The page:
Building a trail system for all is no easy feat
March 20, 2015
It won't be long before our snow covered trails give way to the warmth of the spring sun. I'm sure I have jinxed us into another eight weeks or more of winter with that comment.
As much as I love winter, the fat tire biking, skiing, etc., summer is my favorite time of the year. The seemingly endless miles of trails to ride coupled with the perfect summer temps (how does upper '70s with no humidity sound?) and unreal views seem to grow a bit more on me year after year.
The warm weather has me eager to get out on the trails. I was looking at the area known as the Phases above Tabernash just the other day. The ground is mostly snow free on the open hillsides, and with some luck April may grace us with some great early season riding. The Phases are typically some of the first trails to open in this part of the county. Southern exposure and the warmer temps create great opportunities to get out early in the season.
The downside is that of the huge variety of trails we have here in the valley the Phases are some of the harder physically to ride. Personally, it would be great if we could warm up the body a bit on something easier when the riding season begins.
“As we go forward with finalizing and implementing the Master Trails Plan, decisions will be made about the difficulty level of trails and the overall system. The system will need to be vast enough to meet the desired experience of all users.”
Recently there was a discussion on social media about difficulty of trails ,the direction of trail design and building. This came from a post about current trail design trends of mostly what is known as flow trails. Flow trails tend to be more rhythmic in change of direction, turn, climbing and descents. Think of this as being a bit in the "zone" where conscious thoughts are taken over by the subconscious and reactions. The mind and body become one.
One key part of the discussion was does the goal of flow trails tend to make trails in general too easy? Flow trails are possibly the most popular trails with mountain bikers. A few examples in our area are Flume, Chainsaw, Twisted Ankle, the east side of WTB and Yankee Doodle.
Mountain biking consist of a huge variety of experiences. What is easy for some will be hard for others. The discussion on social media last week centered on some wanting harder trails and the thought that new trails (nationwide) were too easy. Determining what everyone wants as a trail experience is a nearly impossible task.
The challenge is what does harder mean? Some love very technical descents. Others want a nearly stop and go twisty rocky trail where bike handling is the main goal — think of Leap Frog or parts of the High Lonesome trail. I love a hard steep climb that contains technical challenges such as riding up Twisted Ankle and Broken Thumb or the middle section of Rogers Pass. All those experiences are vastly different, yet everyone wants their version of a challenge.
One successful approach to meeting the needs of multiple skill levels is to add technical features into the trail while giving a ride-around option for those seeking an easier experience. This has been successful and will continue to be a great tool for the future.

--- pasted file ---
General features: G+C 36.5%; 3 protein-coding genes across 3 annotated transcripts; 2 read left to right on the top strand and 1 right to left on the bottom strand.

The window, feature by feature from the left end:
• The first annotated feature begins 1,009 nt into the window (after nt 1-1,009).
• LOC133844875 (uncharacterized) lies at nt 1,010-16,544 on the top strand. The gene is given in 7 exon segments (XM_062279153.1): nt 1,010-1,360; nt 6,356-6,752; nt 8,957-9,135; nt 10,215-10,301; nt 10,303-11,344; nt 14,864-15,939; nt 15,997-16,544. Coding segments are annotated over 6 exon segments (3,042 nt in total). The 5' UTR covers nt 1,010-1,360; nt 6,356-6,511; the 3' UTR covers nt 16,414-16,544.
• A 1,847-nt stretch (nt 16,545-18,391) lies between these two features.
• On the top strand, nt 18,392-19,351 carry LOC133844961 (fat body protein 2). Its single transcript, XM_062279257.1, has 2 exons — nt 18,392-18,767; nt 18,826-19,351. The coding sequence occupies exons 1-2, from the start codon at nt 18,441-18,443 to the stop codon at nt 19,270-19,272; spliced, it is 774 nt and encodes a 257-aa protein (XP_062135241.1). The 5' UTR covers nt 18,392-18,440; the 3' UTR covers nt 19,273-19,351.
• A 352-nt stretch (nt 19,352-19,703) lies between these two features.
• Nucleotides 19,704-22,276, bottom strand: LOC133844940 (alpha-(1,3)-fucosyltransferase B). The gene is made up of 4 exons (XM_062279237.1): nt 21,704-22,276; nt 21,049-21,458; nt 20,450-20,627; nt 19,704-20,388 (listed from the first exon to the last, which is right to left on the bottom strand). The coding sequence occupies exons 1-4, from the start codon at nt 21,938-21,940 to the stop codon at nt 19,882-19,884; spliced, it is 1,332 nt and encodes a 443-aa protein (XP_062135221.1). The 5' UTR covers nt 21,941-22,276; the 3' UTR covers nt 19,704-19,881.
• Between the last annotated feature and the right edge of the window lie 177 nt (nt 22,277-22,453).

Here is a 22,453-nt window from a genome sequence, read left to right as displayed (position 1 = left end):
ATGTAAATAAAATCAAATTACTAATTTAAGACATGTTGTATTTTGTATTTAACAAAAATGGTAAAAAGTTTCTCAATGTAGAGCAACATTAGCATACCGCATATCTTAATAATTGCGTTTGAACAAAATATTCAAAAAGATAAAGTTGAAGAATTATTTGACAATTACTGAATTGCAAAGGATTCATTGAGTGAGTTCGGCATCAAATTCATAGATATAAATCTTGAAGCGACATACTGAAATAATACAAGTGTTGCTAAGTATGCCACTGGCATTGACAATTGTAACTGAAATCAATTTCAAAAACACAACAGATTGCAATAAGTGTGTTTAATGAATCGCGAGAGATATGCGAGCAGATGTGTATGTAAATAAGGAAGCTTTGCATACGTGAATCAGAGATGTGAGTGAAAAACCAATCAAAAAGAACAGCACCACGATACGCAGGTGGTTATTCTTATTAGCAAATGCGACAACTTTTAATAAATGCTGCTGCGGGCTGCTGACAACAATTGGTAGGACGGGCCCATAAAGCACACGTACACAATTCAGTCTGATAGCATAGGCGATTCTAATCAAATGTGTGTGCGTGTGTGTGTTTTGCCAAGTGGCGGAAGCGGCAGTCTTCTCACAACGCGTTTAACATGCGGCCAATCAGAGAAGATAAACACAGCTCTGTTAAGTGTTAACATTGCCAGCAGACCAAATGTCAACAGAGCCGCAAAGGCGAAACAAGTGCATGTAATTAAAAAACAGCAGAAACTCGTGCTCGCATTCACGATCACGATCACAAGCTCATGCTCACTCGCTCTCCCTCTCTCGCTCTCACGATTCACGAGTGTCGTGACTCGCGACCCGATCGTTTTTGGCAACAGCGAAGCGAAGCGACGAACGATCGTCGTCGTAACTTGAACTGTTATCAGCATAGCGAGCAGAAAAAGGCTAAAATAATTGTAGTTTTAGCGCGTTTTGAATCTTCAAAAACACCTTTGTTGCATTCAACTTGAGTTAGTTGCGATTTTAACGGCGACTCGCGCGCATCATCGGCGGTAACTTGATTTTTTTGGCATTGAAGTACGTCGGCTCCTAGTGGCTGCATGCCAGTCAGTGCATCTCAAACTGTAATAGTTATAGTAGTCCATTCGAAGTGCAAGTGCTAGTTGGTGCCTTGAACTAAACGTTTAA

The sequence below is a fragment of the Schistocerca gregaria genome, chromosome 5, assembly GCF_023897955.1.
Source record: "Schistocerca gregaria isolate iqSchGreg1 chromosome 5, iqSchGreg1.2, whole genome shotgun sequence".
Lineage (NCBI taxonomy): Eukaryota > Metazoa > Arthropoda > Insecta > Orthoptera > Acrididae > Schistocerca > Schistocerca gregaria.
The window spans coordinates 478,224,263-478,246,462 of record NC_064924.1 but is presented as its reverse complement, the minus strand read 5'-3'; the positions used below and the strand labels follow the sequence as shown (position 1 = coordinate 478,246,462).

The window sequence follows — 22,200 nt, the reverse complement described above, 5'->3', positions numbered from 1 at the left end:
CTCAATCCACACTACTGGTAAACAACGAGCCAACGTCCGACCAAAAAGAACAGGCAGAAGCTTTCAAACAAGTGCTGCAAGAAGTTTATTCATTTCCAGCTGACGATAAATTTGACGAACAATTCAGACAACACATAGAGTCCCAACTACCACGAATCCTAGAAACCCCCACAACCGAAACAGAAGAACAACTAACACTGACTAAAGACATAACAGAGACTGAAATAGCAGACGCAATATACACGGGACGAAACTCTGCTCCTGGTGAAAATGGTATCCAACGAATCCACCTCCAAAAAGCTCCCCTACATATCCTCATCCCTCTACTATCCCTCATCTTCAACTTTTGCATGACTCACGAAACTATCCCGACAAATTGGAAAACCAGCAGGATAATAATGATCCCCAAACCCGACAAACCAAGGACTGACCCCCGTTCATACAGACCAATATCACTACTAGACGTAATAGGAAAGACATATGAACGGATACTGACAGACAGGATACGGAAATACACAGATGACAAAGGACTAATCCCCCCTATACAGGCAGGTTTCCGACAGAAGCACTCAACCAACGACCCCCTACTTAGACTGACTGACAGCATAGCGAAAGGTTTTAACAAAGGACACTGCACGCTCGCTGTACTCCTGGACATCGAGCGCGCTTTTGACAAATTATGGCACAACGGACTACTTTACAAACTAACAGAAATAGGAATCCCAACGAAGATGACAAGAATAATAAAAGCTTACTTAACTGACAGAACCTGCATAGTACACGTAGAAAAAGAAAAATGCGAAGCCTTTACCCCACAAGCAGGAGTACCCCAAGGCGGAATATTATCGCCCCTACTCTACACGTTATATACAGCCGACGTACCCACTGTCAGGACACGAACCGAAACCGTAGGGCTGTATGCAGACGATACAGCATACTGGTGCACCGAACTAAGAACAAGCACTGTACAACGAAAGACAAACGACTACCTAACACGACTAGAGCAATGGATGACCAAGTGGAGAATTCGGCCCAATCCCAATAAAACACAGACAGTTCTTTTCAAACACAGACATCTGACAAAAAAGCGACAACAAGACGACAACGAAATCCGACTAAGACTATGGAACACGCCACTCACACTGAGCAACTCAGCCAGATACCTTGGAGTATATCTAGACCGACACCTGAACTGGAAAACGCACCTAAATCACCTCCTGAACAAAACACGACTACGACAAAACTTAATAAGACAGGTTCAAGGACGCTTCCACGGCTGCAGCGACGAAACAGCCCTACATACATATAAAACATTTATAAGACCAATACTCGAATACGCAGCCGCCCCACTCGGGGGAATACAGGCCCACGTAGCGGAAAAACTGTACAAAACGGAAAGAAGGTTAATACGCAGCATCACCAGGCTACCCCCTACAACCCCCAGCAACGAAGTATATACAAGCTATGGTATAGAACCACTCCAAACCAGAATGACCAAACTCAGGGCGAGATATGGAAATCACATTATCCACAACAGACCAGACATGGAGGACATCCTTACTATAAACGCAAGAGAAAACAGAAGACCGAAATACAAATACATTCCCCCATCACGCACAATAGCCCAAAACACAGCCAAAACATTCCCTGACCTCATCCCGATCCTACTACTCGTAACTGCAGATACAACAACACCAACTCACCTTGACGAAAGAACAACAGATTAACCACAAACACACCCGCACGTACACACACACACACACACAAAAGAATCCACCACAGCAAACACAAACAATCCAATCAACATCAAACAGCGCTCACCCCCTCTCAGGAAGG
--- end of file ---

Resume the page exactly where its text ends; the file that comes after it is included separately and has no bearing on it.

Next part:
One such area that this has been done locally is on Sunset Pink and WTB just west of the Town of Winter Park. The picture in this article shows a more difficult feature added to the trail with the ride around option. These are also great places to practice and improve your skills.
As we go forward with finalizing and implementing the Master Trails Plan, decisions will be made about the difficulty level of trails and the overall system. The system will need to be vast enough to meet the desired experience of all users. Make it too hard, and the new users or those looking for easier trails will not be able to ride and may never embrace the sport we enjoy. On the other hand, make it too easy and those seeking challenges will seek other opportunities.
Another aspect when determining trail design is how will the trail hold up to erosion over the long term? Erosion is caused by many factors such as water, users of all types, not just bikes, wildlife (many a moose and elk walk the trails), soil and more. How will maintenance and upkeep be funded and who will do it? A large amount of our trail maintenance is done through volunteers. Due to our small population base our volunteer base is also small.
In order to move forward we will need to determine and secure long-term funding and a larger volunteer base. This is another reason why the Master Trails Plan is so important. Without a long-term detailed plan, the ability to secure long-term funding, grants and other funds is very limited.
Making a trail system that meets the needs of a multitude of mountain bikers and other users with different ideas of experience is a daunting task. It's not as simple as just building a trail. No system will meet the needs of everyone, but with some thought we can get close. Our system is unique in that we have a huge cross country network just out of town and two bike parks. Add all of those opportunities together and our variety will be about as broad as you can find.
Headwaters Trails Alliance is our local multiuse organization that is tasked to completing the Master Trails Plan. If you would like to become part of the process you can contact them through their website at http://headwaterstrails.com/.
Looking for more information or want to get involved as a mountain biker? Like Grand Mountain Bike Alliance (GMBA) on Facebook. GMBA is your local mountain bike group. Check out Mountainbikecapitalusa.com. Great site by the Winter Park Chamber!
Keith Sanders is the President of the Grand Mountain Bike Alliance, 3x US National Mountain Bike Champion and owner of Beavers Sports Shop. You can reach him at firstname.lastname@example.org.
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